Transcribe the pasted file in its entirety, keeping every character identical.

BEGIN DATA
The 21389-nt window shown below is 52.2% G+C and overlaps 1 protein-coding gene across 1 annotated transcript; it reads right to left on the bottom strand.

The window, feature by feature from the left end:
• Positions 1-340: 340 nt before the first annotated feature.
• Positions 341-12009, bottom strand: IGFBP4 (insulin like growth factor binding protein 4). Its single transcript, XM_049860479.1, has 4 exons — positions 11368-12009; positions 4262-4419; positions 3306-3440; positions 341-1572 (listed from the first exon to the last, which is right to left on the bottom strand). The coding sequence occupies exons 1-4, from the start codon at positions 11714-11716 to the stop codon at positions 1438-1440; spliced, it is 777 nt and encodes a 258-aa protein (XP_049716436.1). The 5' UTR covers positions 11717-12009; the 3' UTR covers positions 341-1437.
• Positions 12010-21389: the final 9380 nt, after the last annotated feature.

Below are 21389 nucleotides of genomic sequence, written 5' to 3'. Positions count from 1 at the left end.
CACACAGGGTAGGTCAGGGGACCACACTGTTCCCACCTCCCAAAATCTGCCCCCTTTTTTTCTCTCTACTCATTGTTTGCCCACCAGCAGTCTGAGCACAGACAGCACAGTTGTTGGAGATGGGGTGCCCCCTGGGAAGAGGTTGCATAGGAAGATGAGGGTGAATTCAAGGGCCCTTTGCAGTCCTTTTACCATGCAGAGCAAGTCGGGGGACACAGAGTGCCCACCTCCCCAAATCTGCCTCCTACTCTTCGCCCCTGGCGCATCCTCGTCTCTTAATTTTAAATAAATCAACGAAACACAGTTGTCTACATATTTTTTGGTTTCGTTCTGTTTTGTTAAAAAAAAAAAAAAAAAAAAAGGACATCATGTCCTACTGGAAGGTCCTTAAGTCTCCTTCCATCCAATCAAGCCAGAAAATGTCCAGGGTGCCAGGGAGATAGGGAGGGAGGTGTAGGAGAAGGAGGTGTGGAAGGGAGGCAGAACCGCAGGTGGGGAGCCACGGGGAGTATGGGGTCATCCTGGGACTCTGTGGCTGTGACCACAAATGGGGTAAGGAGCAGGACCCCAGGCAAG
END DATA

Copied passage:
The 21389-nt window shown below is 52.2% G+C and overlaps 1 protein-coding gene across 1 annotated transcript; it reads right to left on the bottom strand.

The window, feature by feature from the left end:
• Positions 1-340: 340 nt before the first annotated feature.
• Positions 341-12009, bottom strand: IGFBP4 (insulin like growth factor binding protein 4). Its single transcript, XM_049860479.1, has 4 exons — positions 11368-12009; positions 4262-4419; positions 3306-3440; positions 341-1572 (listed from the first exon to the last, which is right to left on the bottom strand). The coding sequence occupies exons 1-4, from the start codon at positions 11714-11716 to the stop codon at positions 1438-1440; spliced, it is 777 nt and encodes a 258-aa protein (XP_049716436.1). The 5' UTR covers positions 11717-12009; the 3' UTR covers positions 341-1437.
• Positions 12010-21389: the final 9380 nt, after the last annotated feature.

Below are 21389 nucleotides of genomic sequence, written 5' to 3'. Positions count from 1 at the left end.
CACACAGGGTAGGTCAGGGGACCACACTGTTCCCACCTCCCAAAATCTGCCCCCTTTTTTTCTCTCTACTCATTGTTTGCCCACCAGCAGTCTGAGCACAGACAGCACAGTTGTTGGAGATGGGGTGCCCCCTGGGAAGAGGTTGCATAGGAAGATGAGGGTGAATTCAAGGGCCCTTTGCAGTCCTTTTACCATGCAGAGCAAGTCGGGGGACACAGAGTGCCCACCTCCCCAAATCTGCCTCCTACTCTTCGCCCCTGGCGCATCCTCGTCTCTTAATTTTAAATAAATCAACGAAACACAGTTGTCTACATATTTTTTGGTTTCGTTCTGTTTTGTTAAAAAAAAAAAAAAAAAAAAAGGACATCATGTCCTACTGGAAGGTCCTTAAGTCTCCTTCCATCCAATCAAGCCAGAAAATGTCCAGGGTGCCAGGGAGATAGGGAGGGAGGTGTAGGAGAAGGAGGTGTGGAAGGGAGGCAGAACCGCAGGTGGGGAGCCACGGGGAGTATGGGGTCATCCTGGGACTCTGTGGCTGTGACCACAAATGGGGTAAGGAGCAGGACCCCAGGCAAG